Before joining the Wall Street Journal staff, Armstrong reported for the Boston Globe from 1993 through 2000. His work appeared in every section of the newspaper.
A series of reports on the failure of government agencies to inspect elevators and inspectors won several awards, including a George Polk award and the Investigative Reporters and Editors Award. The series reported on accidents that were preventable, but occurred in an environment where government inspectors failed to do their job and a cozy relationship between industry and government thwarted safety reforms. A computerized analysis of inspection records by the Globe found that nearly 40 percent of the state’s 24,289 passenger and freight elevators had not been inspected as required; that inspectors were not working full days and sometimes worked other jobs on state time, and that ordered safety improvements never occurred. The head of the state agency responsible for inspecting elevators quit after he learned of the Globe’s findings, leaving office on the eve of publication. Others were later fired.
Armstrong wrote one of the first stories – Priest Sick Leave – revealing how the Boston archdiocese shuffled and hid Catholic priests accused of molesting children.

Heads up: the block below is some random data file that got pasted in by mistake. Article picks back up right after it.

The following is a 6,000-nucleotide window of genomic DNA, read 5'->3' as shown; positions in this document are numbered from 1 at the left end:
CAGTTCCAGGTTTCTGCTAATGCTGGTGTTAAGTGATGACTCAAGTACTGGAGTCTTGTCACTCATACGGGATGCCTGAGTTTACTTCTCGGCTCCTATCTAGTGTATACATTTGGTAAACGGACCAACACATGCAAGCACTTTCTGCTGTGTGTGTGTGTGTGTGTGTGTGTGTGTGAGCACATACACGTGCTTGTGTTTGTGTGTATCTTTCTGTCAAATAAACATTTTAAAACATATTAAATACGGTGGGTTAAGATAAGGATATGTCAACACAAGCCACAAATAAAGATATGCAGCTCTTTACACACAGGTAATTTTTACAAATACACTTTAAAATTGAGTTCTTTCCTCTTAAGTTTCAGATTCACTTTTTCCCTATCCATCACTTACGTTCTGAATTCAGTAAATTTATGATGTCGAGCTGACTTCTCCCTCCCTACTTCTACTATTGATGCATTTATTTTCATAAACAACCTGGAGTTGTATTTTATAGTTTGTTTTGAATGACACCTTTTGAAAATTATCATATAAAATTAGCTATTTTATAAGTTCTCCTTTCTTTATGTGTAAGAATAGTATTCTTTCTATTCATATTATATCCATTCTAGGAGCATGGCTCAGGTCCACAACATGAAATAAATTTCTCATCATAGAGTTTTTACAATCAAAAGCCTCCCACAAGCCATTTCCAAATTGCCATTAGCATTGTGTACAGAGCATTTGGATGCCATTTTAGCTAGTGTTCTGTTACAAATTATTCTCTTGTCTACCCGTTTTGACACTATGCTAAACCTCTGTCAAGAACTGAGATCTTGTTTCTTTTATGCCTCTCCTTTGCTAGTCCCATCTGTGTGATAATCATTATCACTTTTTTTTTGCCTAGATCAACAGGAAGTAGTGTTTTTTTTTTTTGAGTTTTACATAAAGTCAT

A series of reports examined the wasteful and hidebound ways of the Boston Fire Department, resulting in the resignation of the chief and the formation of a special commission that advocated an overhaul of the department.
Several stories reported on environmental wrongdoing – by the government. This story told the tale of overzealous enforcement agents who targeted a small mill operator. A federal judge later ruled the government unnecessarily harassed the mill operator and pursued a case against him even though it didn’t have any credible evidence. This story exposed the toxic legacy of former U.S. military bases overseas, documenting how the military polluted in ways that would be illegal and subject to criminal prosecution in the U.S.
This report detailed how dozens of Massachusetts lawyers who lost their licenses for serious misconduct – including drug dealing, stealing from clients, obstructing an investigation into the Mafia, and participation in an arson ring – were quietly reinstated and allowed to practice law.
Armstrong undertook several sports-related investigations for the Globe.
The Splendid Son reported on the financial dealings of John Henry Williams, the son of legendary baseball player Ted Williams, long before the son garnered international attention for freezing the body of his famous father. Several stories reported on payoffs and misdeeds involving basketball players at the University of Massachusetts, as well as excesses by school administrators related to the program. The team had its Final Four appearance wiped from the books. Finally, there is this story about a New England Patriots player and his off the field problems – Paternity claims trail Patriots star
For a complete index of my Boston Globe articles, click here: Boston Globe Articles – Complete List